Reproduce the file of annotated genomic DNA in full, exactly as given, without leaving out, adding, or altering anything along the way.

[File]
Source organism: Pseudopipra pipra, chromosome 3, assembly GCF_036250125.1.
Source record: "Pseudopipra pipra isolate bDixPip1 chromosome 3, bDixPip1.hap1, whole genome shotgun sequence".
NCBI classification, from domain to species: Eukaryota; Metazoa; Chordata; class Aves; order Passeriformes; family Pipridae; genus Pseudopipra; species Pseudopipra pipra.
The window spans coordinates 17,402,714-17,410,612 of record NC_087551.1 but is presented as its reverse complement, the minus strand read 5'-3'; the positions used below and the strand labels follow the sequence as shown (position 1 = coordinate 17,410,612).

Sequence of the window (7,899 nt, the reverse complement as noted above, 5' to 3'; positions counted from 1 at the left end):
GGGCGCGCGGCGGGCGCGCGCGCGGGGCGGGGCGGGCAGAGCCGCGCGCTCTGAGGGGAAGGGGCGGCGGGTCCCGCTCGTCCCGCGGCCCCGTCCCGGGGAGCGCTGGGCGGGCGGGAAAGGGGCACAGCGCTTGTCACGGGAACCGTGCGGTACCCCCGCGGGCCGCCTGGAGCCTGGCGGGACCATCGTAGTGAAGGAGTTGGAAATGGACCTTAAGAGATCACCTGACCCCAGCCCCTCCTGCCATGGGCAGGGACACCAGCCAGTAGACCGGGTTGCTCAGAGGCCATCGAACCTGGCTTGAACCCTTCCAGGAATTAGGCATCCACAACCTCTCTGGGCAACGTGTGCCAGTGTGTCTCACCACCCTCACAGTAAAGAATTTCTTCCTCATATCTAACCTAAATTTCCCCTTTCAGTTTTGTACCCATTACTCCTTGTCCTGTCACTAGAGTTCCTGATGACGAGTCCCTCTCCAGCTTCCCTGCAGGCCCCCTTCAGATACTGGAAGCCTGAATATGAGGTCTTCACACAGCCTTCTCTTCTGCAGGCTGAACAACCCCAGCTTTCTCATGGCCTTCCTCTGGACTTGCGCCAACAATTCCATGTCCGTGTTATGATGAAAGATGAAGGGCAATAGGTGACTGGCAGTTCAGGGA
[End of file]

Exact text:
Source organism: Pseudopipra pipra, chromosome 3, assembly GCF_036250125.1.
Source record: "Pseudopipra pipra isolate bDixPip1 chromosome 3, bDixPip1.hap1, whole genome shotgun sequence".
NCBI classification, from domain to species: Eukaryota; Metazoa; Chordata; class Aves; order Passeriformes; family Pipridae; genus Pseudopipra; species Pseudopipra pipra.
The window spans coordinates 17,402,714-17,410,612 of record NC_087551.1 but is presented as its reverse complement, the minus strand read 5'-3'; the positions used below and the strand labels follow the sequence as shown (position 1 = coordinate 17,410,612).

Sequence of the window (7,899 nt, the reverse complement as noted above, 5' to 3'; positions counted from 1 at the left end):
GGGCGCGCGGCGGGCGCGCGCGCGGGGCGGGGCGGGCAGAGCCGCGCGCTCTGAGGGGAAGGGGCGGCGGGTCCCGCTCGTCCCGCGGCCCCGTCCCGGGGAGCGCTGGGCGGGCGGGAAAGGGGCACAGCGCTTGTCACGGGAACCGTGCGGTACCCCCGCGGGCCGCCTGGAGCCTGGCGGGACCATCGTAGTGAAGGAGTTGGAAATGGACCTTAAGAGATCACCTGACCCCAGCCCCTCCTGCCATGGGCAGGGACACCAGCCAGTAGACCGGGTTGCTCAGAGGCCATCGAACCTGGCTTGAACCCTTCCAGGAATTAGGCATCCACAACCTCTCTGGGCAACGTGTGCCAGTGTGTCTCACCACCCTCACAGTAAAGAATTTCTTCCTCATATCTAACCTAAATTTCCCCTTTCAGTTTTGTACCCATTACTCCTTGTCCTGTCACTAGAGTTCCTGATGACGAGTCCCTCTCCAGCTTCCCTGCAGGCCCCCTTCAGATACTGGAAGCCTGAATATGAGGTCTTCACACAGCCTTCTCTTCTGCAGGCTGAACAACCCCAGCTTTCTCATGGCCTTCCTCTGGACTTGCGCCAACAATTCCATGTCCGTGTTATGATGAAAGATGAAGGGCAATAGGTGACTGGCAGTTCAGGGA